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We’re three-quarters of the way through Southern Hemisphere Month, so it’s only fitting that we take a listen to a song in ¾, a crazy, schizophrenic blast of sample-based beauty by Melbourne’s Avalanches.

I discovered this band in 2000. I got home late from a night at the bar, dazed and sleepy, and I thought that a little MTV and a nice tall glass of water would be a nice nightcap. I sat on the couch, took a swig of water, and turned on the TV right as the video for the Avalanches’ “Frontier Psychiatrist” began to play.

If you’ve never heard that song, it’s a weird one. And the video is weirder. I spent the next four minutes staring dumbly at the screen, a trickle of water dripping from my lip, with one eyelid twitching. It was one of the weirdest videos I had ever seen, and the music had me hooked. The next morning, I bought the album.

Thankfully, not all the songs were as crazy as “Frontier Psychiatrist”. But it was (still is) a brilliant piece of work. While most of it is dancey and frenetic, it slows down just enough for this fun little number.

What makes this a beautiful song:

1. The constant vinyl crackle. This is an album of samples, the way DJ Shadow’s “Endtroducing…” was, and with all the crackle and hiss you can almost smell the stacks of forgotten records that went into making it.

2. The vocal sample. It’s from “Yu-Ma” by Marlena Shaw, and when it’s taken out of context like this, it seems almost ridiculously happy to the point of being borderline creepy. Kind of makes me want to start skipping.

3. The e-piano sample. Not sure where this came from, but it’s great. A bit aimless, like it might have been improvised.

Recommended listening activity:

Sitting on a chair that’s high enough to allow you to swing your feet.

05 Nov

Week 130: “Last Tango In Paradise” by Goldfish

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Up to this point, this blog has been heavily biased in favour of bands from the northern hemisphere.

Considering that only 10% of the world’s population lives south of the equator, a surprising amount of good music has come from the world’s lower half…and yet, by my count, I have only ever featured two artists from that part of the world (a measly 1.5% of my total posts). So if you’re down there and you’re listening, please accept my apologies.

To make up for it, I’d like to declare November 2012 to be “Southern Hemisphere Month” here at BSOTW.  Let’s get right to it with a hypnotic song by South Africa’s electro-jazz duo Goldfish.

What makes this a beautiful song:

1. The piano. Dreamy and soft, and not really in time.

2. The drums. Pretty straightforward, but tight, to counteract the laziness of the piano.

3. The horns. They’re used very sparingly, and they sound like they’re yawning more than playing.

Recommended listening activity:

Studying an upside-down map of the world.

22 Oct

Week 128: “Sweet Unrest” by Apparat

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I went to the watch store the other day.

The battery in my watch had died, and to get it replaced, I went to a clock/watch repair shop near where I live. And I don’t mean the appliance section of a department store. This was an old-school, mom-and-pop, smells-like-a-clock-store type of place. I didn’t even fully realize that such stores still existed. It was a bit of an out-of-century experience to be surrounded by technology that hasn’t changed since the 1800s.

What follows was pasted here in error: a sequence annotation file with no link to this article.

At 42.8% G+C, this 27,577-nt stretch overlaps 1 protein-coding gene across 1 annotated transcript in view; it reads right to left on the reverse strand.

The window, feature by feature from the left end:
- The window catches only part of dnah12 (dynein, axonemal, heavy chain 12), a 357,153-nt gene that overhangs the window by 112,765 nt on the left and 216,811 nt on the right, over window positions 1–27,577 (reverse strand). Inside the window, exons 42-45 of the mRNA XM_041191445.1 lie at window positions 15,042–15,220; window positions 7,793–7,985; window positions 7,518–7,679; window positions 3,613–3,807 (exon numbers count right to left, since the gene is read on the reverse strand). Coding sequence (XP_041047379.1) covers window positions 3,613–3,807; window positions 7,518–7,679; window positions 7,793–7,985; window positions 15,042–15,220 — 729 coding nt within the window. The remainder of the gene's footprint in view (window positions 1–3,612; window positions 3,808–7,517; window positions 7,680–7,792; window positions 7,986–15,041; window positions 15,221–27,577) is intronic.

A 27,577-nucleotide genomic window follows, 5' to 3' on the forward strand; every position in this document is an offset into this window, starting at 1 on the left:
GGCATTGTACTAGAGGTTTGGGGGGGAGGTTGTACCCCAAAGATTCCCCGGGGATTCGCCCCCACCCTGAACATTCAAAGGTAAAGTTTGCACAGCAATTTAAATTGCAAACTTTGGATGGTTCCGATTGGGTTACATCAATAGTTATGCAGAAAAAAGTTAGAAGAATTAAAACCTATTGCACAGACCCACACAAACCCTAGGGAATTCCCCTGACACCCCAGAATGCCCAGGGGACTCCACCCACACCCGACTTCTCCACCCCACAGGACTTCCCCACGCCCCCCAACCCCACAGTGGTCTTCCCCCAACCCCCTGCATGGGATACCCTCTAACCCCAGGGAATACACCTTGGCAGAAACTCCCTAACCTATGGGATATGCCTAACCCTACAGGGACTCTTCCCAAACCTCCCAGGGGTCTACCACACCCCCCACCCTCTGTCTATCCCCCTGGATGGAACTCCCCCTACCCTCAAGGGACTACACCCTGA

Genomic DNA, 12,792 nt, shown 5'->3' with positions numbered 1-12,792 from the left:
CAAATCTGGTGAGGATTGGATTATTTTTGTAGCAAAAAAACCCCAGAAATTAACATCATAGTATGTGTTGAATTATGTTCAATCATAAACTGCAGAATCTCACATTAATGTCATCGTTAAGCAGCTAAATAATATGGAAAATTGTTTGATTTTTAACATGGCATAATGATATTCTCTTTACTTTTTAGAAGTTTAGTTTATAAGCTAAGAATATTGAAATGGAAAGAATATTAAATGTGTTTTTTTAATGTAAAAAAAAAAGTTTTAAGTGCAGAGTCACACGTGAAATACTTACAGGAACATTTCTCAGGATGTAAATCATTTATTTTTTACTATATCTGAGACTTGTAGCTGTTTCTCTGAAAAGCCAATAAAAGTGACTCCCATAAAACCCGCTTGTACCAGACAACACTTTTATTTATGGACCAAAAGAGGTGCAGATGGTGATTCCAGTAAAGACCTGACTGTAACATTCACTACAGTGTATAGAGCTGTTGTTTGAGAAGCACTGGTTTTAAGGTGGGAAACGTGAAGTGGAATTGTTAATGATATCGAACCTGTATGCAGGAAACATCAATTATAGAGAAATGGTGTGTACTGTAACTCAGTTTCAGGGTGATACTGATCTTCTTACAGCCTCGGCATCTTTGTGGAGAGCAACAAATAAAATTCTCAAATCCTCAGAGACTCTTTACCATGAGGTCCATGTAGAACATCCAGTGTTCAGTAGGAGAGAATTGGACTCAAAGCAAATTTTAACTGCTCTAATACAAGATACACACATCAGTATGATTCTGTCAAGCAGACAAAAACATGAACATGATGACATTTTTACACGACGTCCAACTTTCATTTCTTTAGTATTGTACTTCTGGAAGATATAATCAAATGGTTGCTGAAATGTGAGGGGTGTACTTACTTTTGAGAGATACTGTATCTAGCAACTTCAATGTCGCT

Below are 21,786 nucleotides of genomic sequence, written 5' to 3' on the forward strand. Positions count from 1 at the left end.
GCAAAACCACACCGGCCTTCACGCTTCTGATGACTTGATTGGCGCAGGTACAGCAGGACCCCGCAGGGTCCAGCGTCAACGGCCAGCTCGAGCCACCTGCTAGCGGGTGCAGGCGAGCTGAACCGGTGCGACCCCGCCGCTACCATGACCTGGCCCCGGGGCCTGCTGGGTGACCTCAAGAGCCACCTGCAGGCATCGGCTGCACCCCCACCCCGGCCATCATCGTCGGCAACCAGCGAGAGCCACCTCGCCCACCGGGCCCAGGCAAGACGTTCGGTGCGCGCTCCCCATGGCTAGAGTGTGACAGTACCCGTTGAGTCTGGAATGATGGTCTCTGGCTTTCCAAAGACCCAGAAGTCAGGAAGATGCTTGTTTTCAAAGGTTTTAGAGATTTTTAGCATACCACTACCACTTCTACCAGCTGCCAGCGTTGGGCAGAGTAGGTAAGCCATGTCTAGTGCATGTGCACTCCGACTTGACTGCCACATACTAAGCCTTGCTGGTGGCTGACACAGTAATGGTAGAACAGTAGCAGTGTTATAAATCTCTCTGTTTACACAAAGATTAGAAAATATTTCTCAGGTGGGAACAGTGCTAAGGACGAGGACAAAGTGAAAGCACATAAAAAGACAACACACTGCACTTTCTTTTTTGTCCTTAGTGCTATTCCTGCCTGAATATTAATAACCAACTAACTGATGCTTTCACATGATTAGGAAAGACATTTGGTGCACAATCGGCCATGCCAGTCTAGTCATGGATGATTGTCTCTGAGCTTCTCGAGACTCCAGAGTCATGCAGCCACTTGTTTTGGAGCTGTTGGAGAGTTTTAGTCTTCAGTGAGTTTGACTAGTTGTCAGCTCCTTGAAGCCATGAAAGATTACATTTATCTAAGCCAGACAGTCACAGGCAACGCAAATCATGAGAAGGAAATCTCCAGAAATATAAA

But the thing that struck me most as I walked into the place was the sound: the ticking of dozens and dozens of clocks of every imaginable size and style, each one clicking at its own pace, telling its own time. I couldn’t spot a single one that had the actual time on it. It was weird.

And it made me think of this song. So here it is.

What makes this a beautiful song:

1. The cross-rhythms. This is a very percussion-heavy song, in that many of the instruments are important for their rhythm as well as the actual note they’re playing. The further you get in the song, the more 3’s against 4’s you start to hear…and the more you start to feel like you’re living in a clock repair shop.

2. The choir. They sound separate from the rest of the song because they don’t seem to be tied to the beat in any way.

3. The organ. As the song ends, the chords are sustained by the stuttering organ, which slowly fades to silence.

Recommended listening activity:

Synchronizing all the clocks in your house.

23 Jul

Week 115: “Midnight Feast” by Mr. Scruff

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About ten years ago, I was mindlessly sprawled in front of the television eating something unhealthy and scratching various body parts when a commercial for the 2002 Lincoln Navigator came on. I immediately sat upright. I maxed the volume. I stared dumbly at the screen while a forgotten fragment of potato chip hung precariously from my lower lip.

This reaction had nothing to do with the urge to purchase an SUV, and everything to do with the song that accompanied the ad. It was “Get A Move On” by Mr. Scruff.

Introducing me to Mr. Scruff’s music is easily the most useful thing luxury vehicles have ever done for me. He’s produced a lot of quality stuff over the years, most of it simultaneously upbeat and offbeat, with that typical British sense of humour that makes music fun. The highly danceable “Get A Move On” is followed directly on the album by this great sleepy track, and the two couldn’t be more different from an energy point of view.

What makes this a beautiful song:

1. The percussion sounds like crickets cruising the strip in a convertible.

2. The piano sounds like a ballerina coming home late and stumbling into bed. (Actually, it’s a brilliant use of a sample from this song.)

3. The shifts from minor to major (at 1:10, for example) give it a particularly drowsy feel, as if the song is unsuccessfully fighting off a nap.

Recommended listening activity:

Unsuccessfully fighting off a nap.